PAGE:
I remember, as a kid, going on ranger walks in Rocky Mountain National Park. There was a campfire program every night in Glacier Basin campground – my dad's favorite place to camp. We listened every night. During the day we would walk all of the “family-friendly” trails – around lakes, to nearby waterfalls, through meadows and forests filled with wildflowers. Yes, we even had a meadow that we called our “Frolicking Meadow”! I learned what Bighorn Sheep and Columbine were all about. I remember my dad carrying our cooler down a flight of stone and log stairs to a picnic table beside Glacier Creek. We ate there at least once a summer. There was an old tree, fallen across the creek, that my brother used to climb on. And at that same picnic table, I'd watch dad pull little sweet pickles out of a jar using his pocketknife – the first place I ever ate little sweet pickles. We'd take the walk around Bear Lake, stopping at each bear paw numbered sign and listen as Mom read from the trail guide about that particular stop.
Ten years ago now, I made my first solo trek out to Rocky, well before I got into the PhD program at Colorado State University. I drove for two days from Arkansas, while some of my friends thought I was either going to die... or worse, turn into a complete nature freak. I remember driving my car over Trail Ridge Road – and the Continental Divide – for the first time as an “adult”. (Are we ever really adults in our nation's greatest playgrounds?!) I was at this saddle, with the clouds swirling and floating across the road, so I pulled over and just watched. Driving across open areas of alpine tundra certainly gives one a different perspective on the world below! Later that same trip, I saw in the Harbison Meadows, and then at the Bowen-Baker trailhead, and told myself I didn't have to go back to the midwest – I was home. Finally.
It actually took me a few more years to get through my masters' degree and actually move to Colorado, but when I did, and got hooked up with some other local hikers and park fans, I knew life was going in the right direction.
Despite my disappointments with my time at CSU, it gave me the chance to spend the summer of 2007 in the Alaskan interior – between Denali, Gates of the Arctic and Yukon-Charley National Preserve. I fell in love all over again. I even got two log cabins to call home that summer – one on the outskirts of Fairbanks and one in the foothills of the Brooks Range in Coldfoot. I got to see moose roaming hillsides and the arctic tundra ablaze in red in the fall. It was in Alaska where I got my first taste of real blueberries. And wild cranberries. And I learned to fall asleep to the sounds of sled dogs howling across the “highway” (really a 400-mile stretch of dirt, gravel, and stunning landscapes). My roommate that summer also fell in love with Alaska – her first summer there too. We read through Dick Proenneke's journal exerpts of homesteading at Twin Lakes, now part of Lake Clark National Park. If you have not heard of him, I'll let you borrow my copy of One Man's Wilderness. Turns out, he'd already lived my dream.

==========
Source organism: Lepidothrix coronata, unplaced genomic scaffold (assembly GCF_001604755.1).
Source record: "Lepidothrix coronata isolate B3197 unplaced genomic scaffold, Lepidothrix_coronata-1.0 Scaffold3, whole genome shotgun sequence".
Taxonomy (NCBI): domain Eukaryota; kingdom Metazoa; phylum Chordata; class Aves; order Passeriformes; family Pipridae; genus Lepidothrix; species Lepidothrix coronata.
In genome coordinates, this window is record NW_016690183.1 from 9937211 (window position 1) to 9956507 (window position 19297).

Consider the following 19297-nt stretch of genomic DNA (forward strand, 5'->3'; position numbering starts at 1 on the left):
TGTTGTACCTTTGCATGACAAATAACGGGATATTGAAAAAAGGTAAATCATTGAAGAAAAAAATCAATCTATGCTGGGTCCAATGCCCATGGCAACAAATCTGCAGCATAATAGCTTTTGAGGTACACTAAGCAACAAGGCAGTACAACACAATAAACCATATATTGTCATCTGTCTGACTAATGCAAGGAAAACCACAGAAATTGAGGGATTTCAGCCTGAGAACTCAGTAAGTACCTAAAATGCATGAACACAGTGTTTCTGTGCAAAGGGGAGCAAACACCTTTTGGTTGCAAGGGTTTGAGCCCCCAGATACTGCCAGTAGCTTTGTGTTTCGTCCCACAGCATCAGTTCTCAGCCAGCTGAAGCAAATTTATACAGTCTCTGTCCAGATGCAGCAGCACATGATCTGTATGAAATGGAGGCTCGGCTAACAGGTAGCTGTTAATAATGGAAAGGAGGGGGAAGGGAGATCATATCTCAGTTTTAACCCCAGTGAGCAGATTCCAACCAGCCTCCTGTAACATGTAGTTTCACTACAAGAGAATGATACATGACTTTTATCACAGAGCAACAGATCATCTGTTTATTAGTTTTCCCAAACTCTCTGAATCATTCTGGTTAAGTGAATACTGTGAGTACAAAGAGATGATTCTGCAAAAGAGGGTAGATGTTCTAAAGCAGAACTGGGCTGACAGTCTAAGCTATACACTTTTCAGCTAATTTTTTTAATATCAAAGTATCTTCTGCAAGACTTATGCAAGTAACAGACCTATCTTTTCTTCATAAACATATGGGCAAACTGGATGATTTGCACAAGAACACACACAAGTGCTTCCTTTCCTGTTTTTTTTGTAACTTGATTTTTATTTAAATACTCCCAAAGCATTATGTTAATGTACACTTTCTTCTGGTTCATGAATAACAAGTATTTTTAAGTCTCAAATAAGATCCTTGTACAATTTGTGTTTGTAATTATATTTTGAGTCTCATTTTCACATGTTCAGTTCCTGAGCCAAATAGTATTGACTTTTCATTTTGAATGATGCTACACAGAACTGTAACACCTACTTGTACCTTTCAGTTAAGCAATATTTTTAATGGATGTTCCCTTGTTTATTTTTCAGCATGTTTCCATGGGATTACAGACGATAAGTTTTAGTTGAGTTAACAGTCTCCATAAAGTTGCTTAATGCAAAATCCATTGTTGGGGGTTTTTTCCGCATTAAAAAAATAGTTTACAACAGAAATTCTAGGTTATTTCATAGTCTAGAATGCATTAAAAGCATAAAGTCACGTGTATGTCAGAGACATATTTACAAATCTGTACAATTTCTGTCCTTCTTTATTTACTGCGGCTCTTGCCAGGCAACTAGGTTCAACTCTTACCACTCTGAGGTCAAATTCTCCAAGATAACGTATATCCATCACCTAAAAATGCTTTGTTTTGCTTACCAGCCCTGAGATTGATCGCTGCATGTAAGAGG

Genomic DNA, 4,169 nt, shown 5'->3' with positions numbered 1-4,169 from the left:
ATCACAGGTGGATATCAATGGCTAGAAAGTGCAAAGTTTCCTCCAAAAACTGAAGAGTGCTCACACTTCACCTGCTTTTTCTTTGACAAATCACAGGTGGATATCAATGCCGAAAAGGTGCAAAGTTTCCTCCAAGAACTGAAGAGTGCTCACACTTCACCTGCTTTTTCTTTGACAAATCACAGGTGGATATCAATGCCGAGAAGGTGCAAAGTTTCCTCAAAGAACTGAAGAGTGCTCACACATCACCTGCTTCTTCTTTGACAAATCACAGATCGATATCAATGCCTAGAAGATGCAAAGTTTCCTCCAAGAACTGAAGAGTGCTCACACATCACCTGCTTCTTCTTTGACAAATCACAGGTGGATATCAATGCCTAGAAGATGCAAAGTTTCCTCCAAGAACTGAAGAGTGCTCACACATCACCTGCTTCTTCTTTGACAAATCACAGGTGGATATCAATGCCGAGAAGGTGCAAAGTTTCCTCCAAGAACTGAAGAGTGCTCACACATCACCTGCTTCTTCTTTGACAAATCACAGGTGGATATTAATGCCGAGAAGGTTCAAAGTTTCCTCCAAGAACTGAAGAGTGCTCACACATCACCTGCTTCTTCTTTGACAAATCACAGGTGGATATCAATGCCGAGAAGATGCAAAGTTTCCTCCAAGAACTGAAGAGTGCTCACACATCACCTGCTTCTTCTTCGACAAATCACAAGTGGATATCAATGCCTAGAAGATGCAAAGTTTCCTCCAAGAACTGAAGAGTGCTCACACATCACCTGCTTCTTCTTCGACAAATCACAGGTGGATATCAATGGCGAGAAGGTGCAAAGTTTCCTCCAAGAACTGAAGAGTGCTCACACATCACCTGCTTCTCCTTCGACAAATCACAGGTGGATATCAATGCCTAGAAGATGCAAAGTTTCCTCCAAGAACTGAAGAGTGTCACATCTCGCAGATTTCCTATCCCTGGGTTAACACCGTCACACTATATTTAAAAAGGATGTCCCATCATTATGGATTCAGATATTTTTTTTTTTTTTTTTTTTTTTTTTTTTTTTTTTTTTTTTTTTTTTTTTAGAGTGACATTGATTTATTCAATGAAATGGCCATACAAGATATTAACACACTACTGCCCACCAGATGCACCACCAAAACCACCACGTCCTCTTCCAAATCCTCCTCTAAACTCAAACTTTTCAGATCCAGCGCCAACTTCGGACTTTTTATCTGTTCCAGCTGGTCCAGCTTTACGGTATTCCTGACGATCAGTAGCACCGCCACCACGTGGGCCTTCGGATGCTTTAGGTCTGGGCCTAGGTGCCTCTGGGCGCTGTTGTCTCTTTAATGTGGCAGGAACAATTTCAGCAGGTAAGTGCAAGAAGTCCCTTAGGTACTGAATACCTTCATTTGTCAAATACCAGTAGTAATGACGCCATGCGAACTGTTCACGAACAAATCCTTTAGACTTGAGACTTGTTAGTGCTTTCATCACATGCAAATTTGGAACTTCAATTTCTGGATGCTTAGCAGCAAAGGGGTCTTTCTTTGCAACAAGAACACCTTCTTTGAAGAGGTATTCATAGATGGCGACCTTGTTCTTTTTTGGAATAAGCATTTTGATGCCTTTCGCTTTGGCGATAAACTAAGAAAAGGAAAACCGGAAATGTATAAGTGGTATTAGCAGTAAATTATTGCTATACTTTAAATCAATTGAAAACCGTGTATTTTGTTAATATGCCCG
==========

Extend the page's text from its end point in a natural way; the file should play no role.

Although I really don't remember the day I saw an NPS ranger hat for the first time – I was five years old (ask for my mom's stories!) - it almost seems that this summer in uniform will be a sort of surreal experience. Is this really me? Who knew this could happen?
Here's to making your dreams into reality and protecting America's most beautiful and precious open spaces. As John Muir once said, “The mountains are calling and I must go.”
Tuesday, June 1, 2010
Tuesday, May 11, 2010
I have dreams for the future and I don’t feel that old. Of course, the surgery last November played with my body a bit. But I’m ok. I need more exercise and sometimes my knees do feel a bit stiff, but that’s the arthritis I’ve had practically since birth. At least I don’t have a lot of pain. Yet. I could stand to loose more than a few pounds, but maybe that will happen this summer when I’m outdoors more often and am more active in general. You all know my feeling towards the rain and blizzards we’ve had in April and so far in May…
I’ve met a portion of my job/career goal – I’ve made it to the seasonal ranger dance with the National Park Service (NPS). It could take decades to get a permanent job. (I have one friend who was a seasonal for 10 years before she got her first permanent position. Another friend, somewhat by choice, is still a seasonal after 22 years – but she’s trying to find a permanent position now.) In other words, I have a long haul before the career is permanent, most likely. The NPS is one of the most beloved and seriously competitive agencies to land a career with, within the entire United States bureaucracy. No matter what you think about our government, Yellowstone is still damn cool. Denali is breathtaking. The National Mall has some great museums and landmarks – including the White House. Yes, the National Park Service may be embroiled in the bureaucracy, but the places we work are just stunning. And those places need us to care. So here I am.
I keep telling myself that when I get one more portion of my current debt load paid off I’ll start looking for a nice little place in the mountains – for that little homestead I mentioned earlier. Some of you know that I’ve been trying to work through the 101 Things in 1001 Days goal program. I’ve met some of those goals…. Most recently, I paid off one portion of my current debt load. It was the smallest of the bills, but still a milestone. The next budget goal involves the final amount due from my surgery. It’s less than $500, and it will be done by August. Hopefully sooner. And I’m closer to my overall debt-reduction goal because of these - even though the surgery temporarily increased my debt.